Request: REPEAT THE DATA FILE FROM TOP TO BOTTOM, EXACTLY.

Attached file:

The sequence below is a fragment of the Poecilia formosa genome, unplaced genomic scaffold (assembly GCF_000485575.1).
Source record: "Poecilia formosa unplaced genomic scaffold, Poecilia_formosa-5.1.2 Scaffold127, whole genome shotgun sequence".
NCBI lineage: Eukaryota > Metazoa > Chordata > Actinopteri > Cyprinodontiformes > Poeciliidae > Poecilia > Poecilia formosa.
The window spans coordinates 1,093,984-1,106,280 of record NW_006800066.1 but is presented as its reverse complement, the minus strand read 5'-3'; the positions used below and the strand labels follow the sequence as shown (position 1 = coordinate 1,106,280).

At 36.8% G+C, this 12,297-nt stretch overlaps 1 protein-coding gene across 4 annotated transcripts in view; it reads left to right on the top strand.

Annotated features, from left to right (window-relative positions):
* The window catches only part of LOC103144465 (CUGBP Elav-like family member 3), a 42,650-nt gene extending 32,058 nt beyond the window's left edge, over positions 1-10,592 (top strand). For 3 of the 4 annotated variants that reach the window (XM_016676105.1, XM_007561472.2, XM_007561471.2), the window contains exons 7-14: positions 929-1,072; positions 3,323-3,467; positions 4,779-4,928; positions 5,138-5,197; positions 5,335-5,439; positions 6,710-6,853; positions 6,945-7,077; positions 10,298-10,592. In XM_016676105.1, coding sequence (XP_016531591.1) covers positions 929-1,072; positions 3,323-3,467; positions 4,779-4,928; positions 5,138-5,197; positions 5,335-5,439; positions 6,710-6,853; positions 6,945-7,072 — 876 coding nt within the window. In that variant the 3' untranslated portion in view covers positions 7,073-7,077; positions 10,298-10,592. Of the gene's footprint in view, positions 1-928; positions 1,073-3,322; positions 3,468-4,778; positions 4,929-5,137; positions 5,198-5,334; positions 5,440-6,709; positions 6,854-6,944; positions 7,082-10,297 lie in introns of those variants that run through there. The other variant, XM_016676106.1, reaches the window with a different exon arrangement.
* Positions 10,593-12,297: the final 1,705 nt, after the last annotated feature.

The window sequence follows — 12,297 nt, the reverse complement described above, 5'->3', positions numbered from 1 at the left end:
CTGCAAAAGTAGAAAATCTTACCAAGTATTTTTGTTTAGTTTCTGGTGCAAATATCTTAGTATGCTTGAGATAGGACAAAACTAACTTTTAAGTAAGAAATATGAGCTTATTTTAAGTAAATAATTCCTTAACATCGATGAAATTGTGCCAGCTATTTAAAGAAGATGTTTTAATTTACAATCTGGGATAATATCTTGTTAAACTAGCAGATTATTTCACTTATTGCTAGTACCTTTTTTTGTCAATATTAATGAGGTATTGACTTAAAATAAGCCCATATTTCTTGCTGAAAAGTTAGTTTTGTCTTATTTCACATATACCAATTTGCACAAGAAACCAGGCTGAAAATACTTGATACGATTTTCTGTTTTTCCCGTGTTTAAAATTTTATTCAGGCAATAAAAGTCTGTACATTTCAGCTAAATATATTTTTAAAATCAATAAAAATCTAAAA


The sequence below is a fragment of the Poecilia formosa genome, unplaced genomic scaffold (assembly GCF_000485575.1).
Source record: "Poecilia formosa unplaced genomic scaffold, Poecilia_formosa-5.1.2 Scaffold127, whole genome shotgun sequence".
NCBI lineage: Eukaryota > Metazoa > Chordata > Actinopteri > Cyprinodontiformes > Poeciliidae > Poecilia > Poecilia formosa.
The window spans coordinates 1,093,984-1,106,280 of record NW_006800066.1 but is presented as its reverse complement, the minus strand read 5'-3'; the positions used below and the strand labels follow the sequence as shown (position 1 = coordinate 1,106,280).

At 36.8% G+C, this 12,297-nt stretch overlaps 1 protein-coding gene across 4 annotated transcripts in view; it reads left to right on the top strand.

Annotated features, from left to right (window-relative positions):
* The window catches only part of LOC103144465 (CUGBP Elav-like family member 3), a 42,650-nt gene extending 32,058 nt beyond the window's left edge, over positions 1-10,592 (top strand). For 3 of the 4 annotated variants that reach the window (XM_016676105.1, XM_007561472.2, XM_007561471.2), the window contains exons 7-14: positions 929-1,072; positions 3,323-3,467; positions 4,779-4,928; positions 5,138-5,197; positions 5,335-5,439; positions 6,710-6,853; positions 6,945-7,077; positions 10,298-10,592. In XM_016676105.1, coding sequence (XP_016531591.1) covers positions 929-1,072; positions 3,323-3,467; positions 4,779-4,928; positions 5,138-5,197; positions 5,335-5,439; positions 6,710-6,853; positions 6,945-7,072 — 876 coding nt within the window. In that variant the 3' untranslated portion in view covers positions 7,073-7,077; positions 10,298-10,592. Of the gene's footprint in view, positions 1-928; positions 1,073-3,322; positions 3,468-4,778; positions 4,929-5,137; positions 5,198-5,334; positions 5,440-6,709; positions 6,854-6,944; positions 7,082-10,297 lie in introns of those variants that run through there. The other variant, XM_016676106.1, reaches the window with a different exon arrangement.
* Positions 10,593-12,297: the final 1,705 nt, after the last annotated feature.

The window sequence follows — 12,297 nt, the reverse complement described above, 5'->3', positions numbered from 1 at the left end:
CTGCAAAAGTAGAAAATCTTACCAAGTATTTTTGTTTAGTTTCTGGTGCAAATATCTTAGTATGCTTGAGATAGGACAAAACTAACTTTTAAGTAAGAAATATGAGCTTATTTTAAGTAAATAATTCCTTAACATCGATGAAATTGTGCCAGCTATTTAAAGAAGATGTTTTAATTTACAATCTGGGATAATATCTTGTTAAACTAGCAGATTATTTCACTTATTGCTAGTACCTTTTTTTGTCAATATTAATGAGGTATTGACTTAAAATAAGCCCATATTTCTTGCTGAAAAGTTAGTTTTGTCTTATTTCACATATACCAATTTGCACAAGAAACCAGGCTGAAAATACTTGATACGATTTTCTGTTTTTCCCGTGTTTAAAATTTTATTCAGGCAATAAAAGTCTGTACATTTCAGCTAAATATATTTTTAAAATCAATAAAAATCTAAAA